1. Kirk Ferentz, Iowa
The true measure of a man is how he responds to adversity. Ferentz has passed the test, pulling the Hawkeyes from a three-year slump to a 9-4 mark in 2008. Even better, Ferentz appears to have Iowa poised for another glorious run after leading the school to two Big Ten crowns from 2002-04. And Ferentz has done all of this with less-than-blue-chip talent.
2. Rich Rodriguez, Michigan
Think round peg in a square hole. That's the best way to describe Rich Rod's dubious and dreadful debut. We all know he's better than that. Witness the national power he built at West Virginia, where he went 60-26 with four Big East titles. It was painfully obvious the offensive personnel Rodriguez inherited in Ann Arbor were ill-suited to run his spread-option offense. That slowly will change as he fills the roster with his players. Then, look out.
3. Jim Tressel, Ohio State
Let's go ahead and bronze his sweater vest. He has won five Big Ten crowns and the 2002 BCS championship, and he played for two other BCS titles. And he hasn't even been on the job for 10 seasons, posting an 83-19 record. Not bad for a former Football Championship Subdivision (i.e., Division I-AA) coach.
4. Joe Paterno, Penn State
His recent success seemingly renders moot any notion JoePa should retire. He obviously still has it, coming off his second Big Ten title in four seasons. In fact, JoePa appears energized and healthy, primed to pad his lead as the all-time leader in Football Bowl Subdivision (i.e., Division I-A) victories (383).
5. Mark Dantonio, Michigan State
This all must seem so delicious for Dantonio. He followed a 7-6 debut with a sterling 9-4 record that had Sparty in Big Ten title contention late in the season. Dantonio's secret to success is simple: smart, tough, disciplined football built around defense. As long as he's in East Lansing, Michigan State will be an upper-division Big Ten challenger. And a conference title drought that stretches to 1990 figures to end soon.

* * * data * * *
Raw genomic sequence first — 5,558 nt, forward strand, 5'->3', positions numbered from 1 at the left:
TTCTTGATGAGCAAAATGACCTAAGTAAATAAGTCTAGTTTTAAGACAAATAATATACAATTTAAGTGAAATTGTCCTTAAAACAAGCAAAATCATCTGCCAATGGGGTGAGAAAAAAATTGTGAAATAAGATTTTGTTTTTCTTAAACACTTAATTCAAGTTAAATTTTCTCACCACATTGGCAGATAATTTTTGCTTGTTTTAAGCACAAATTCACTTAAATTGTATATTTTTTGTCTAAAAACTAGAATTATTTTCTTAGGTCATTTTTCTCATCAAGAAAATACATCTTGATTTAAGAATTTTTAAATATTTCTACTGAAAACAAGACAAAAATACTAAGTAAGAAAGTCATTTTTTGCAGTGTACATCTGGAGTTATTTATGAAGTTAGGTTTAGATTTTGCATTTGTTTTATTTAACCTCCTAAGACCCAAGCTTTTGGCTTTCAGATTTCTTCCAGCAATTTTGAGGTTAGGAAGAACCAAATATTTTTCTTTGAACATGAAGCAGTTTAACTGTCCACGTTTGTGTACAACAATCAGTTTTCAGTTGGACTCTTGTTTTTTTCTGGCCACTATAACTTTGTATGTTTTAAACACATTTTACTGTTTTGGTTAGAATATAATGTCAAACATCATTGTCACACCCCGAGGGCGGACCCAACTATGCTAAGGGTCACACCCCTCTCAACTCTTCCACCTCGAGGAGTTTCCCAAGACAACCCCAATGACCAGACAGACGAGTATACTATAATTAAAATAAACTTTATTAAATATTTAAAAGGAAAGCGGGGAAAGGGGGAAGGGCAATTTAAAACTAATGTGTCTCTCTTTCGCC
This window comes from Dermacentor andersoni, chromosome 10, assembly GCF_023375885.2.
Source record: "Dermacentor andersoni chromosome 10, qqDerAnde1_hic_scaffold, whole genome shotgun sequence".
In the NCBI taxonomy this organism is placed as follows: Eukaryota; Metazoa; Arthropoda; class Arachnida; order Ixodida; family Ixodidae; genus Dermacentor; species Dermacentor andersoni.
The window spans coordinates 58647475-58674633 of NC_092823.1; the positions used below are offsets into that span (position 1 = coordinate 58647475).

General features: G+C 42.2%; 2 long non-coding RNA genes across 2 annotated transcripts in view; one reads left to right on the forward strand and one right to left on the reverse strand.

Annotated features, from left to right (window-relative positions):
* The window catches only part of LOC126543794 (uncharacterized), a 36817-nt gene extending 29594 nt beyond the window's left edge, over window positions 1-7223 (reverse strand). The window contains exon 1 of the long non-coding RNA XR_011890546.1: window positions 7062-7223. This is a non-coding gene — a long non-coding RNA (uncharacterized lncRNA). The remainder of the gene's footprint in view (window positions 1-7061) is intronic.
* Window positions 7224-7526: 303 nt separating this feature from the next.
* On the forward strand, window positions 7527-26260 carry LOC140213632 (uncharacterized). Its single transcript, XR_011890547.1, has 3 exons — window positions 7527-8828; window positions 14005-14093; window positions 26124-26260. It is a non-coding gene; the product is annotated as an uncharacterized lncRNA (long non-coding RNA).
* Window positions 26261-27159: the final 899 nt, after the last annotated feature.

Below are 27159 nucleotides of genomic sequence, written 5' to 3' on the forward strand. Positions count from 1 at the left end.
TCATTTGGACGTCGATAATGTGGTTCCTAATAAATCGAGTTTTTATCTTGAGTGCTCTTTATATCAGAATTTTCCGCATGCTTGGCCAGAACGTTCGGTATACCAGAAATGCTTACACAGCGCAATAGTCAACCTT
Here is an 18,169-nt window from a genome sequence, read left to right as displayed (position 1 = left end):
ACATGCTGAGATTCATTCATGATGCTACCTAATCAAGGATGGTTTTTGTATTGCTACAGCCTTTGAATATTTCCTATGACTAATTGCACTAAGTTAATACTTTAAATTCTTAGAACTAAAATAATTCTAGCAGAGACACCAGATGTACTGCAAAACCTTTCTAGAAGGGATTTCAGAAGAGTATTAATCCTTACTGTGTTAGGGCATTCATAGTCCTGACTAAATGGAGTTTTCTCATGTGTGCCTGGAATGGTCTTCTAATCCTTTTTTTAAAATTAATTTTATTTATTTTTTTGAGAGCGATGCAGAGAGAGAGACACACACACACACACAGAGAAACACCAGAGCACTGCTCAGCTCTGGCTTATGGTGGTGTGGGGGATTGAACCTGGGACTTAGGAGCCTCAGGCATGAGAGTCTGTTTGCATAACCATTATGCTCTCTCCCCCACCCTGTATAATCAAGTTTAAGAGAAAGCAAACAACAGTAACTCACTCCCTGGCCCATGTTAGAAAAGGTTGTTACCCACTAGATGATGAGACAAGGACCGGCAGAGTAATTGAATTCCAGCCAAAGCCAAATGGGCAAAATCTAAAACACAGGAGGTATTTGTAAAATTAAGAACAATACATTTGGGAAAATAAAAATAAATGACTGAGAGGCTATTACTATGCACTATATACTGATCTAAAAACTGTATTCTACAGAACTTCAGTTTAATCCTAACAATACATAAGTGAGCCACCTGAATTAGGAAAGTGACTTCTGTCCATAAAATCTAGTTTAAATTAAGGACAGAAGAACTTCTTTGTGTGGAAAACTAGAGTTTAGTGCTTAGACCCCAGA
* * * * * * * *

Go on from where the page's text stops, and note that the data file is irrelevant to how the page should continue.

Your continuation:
6. Ron Zook, Illinois
He answered the critics who say he can't coach by leading the Fighting Illini to the Rose Bowl after the 2007 season. Zook is an unmatched recruiter who has built a strong staff, leading to a renaissance in facilities and attitudes in Champaign. Energy, enthusiasm and an ability to connect with players fuel Zook's success.
7. Bret Bielema, Wisconsin
There are rumblings about how Wisconsin's record has gotten worse each season under Bielema: 12-1 to 9-4 to 7-6. Give the intense Bielema credit in that he has altered his offseason approach, looking to connect better with the players and enhance their development. More than anything, Bielema would be helped by the emergence of a quarterback in what shapes up a critical season in his career. Don't bet against the smart, hard-working Bielema getting the Badgers back on track.
8. Pat Fitzgerald, Northwestern
Cut him, and "Fitz" bleeds purple. And Fitzgerald's coaching ability quickly is catching up to his energy and enthusiasm for his alma mater. At age 34, the best is still yet to come for Fitzgerald. Each season in Evanston, Fitzgerald has improved the Wildcats' record, from 4-8 to 6-6 to last season's 9-4. The key question: Can Northwestern keep Fitzgerald?
9. Danny Hope, Purdue
No one will outhustle Hope, who is one of the most positive and enthusiastic people you'll meet. Those traits help make him one of America's most underrated recruiters. Hope was 35-22 in six seasons as coach at Eastern Kentucky. Watch his star rise.
10. Tim Brewster, Minnesota
Brewster has been a 1,000-watt charge of energy into a program that was growing stale. And from all indications, Brewster's recruiting hustle has improved the talent base. His cause is further buoyed by the christening of a new stadium. Brewster's Gophers teams have featured strong offenses. But it will be his ability to craft a decent defense that will determine his fortunes in the Twin Cities.
11. Bill Lynch, Indiana
He has one of the most extensive résumés in the Big Ten, having also been head coach at Ball State and DePauw. The problem? Lynch hasn't had much success, save for an 8-2 mark in 2004 at DePauw. Lynch went 37-53 at Ball State (1995-2002) and is 10-15 in two seasons in Bloomington. He failed to build on the momentum of a bowl trip following the 2007 season, going 3-9 last season. And things could be tough this fall, too.